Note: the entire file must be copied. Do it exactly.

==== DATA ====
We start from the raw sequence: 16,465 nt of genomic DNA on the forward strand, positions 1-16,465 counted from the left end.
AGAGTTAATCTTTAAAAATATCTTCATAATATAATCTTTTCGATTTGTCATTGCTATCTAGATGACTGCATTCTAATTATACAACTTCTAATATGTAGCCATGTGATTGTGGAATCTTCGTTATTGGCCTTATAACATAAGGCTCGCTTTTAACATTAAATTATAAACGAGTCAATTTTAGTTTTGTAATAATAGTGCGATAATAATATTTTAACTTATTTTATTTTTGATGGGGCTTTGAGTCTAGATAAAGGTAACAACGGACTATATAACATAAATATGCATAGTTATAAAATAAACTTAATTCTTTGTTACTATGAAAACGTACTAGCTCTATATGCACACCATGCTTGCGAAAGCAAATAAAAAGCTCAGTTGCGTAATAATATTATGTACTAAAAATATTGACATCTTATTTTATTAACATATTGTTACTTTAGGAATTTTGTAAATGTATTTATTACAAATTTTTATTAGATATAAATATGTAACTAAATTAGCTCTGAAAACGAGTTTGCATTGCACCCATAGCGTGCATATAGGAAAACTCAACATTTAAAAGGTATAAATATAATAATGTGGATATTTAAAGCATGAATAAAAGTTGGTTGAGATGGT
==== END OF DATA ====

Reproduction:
We start from the raw sequence: 16,465 nt of genomic DNA on the forward strand, positions 1-16,465 counted from the left end.
AGAGTTAATCTTTAAAAATATCTTCATAATATAATCTTTTCGATTTGTCATTGCTATCTAGATGACTGCATTCTAATTATACAACTTCTAATATGTAGCCATGTGATTGTGGAATCTTCGTTATTGGCCTTATAACATAAGGCTCGCTTTTAACATTAAATTATAAACGAGTCAATTTTAGTTTTGTAATAATAGTGCGATAATAATATTTTAACTTATTTTATTTTTGATGGGGCTTTGAGTCTAGATAAAGGTAACAACGGACTATATAACATAAATATGCATAGTTATAAAATAAACTTAATTCTTTGTTACTATGAAAACGTACTAGCTCTATATGCACACCATGCTTGCGAAAGCAAATAAAAAGCTCAGTTGCGTAATAATATTATGTACTAAAAATATTGACATCTTATTTTATTAACATATTGTTACTTTAGGAATTTTGTAAATGTATTTATTACAAATTTTTATTAGATATAAATATGTAACTAAATTAGCTCTGAAAACGAGTTTGCATTGCACCCATAGCGTGCATATAGGAAAACTCAACATTTAAAAGGTATAAATATAATAATGTGGATATTTAAAGCATGAATAAAAGTTGGTTGAGATGGT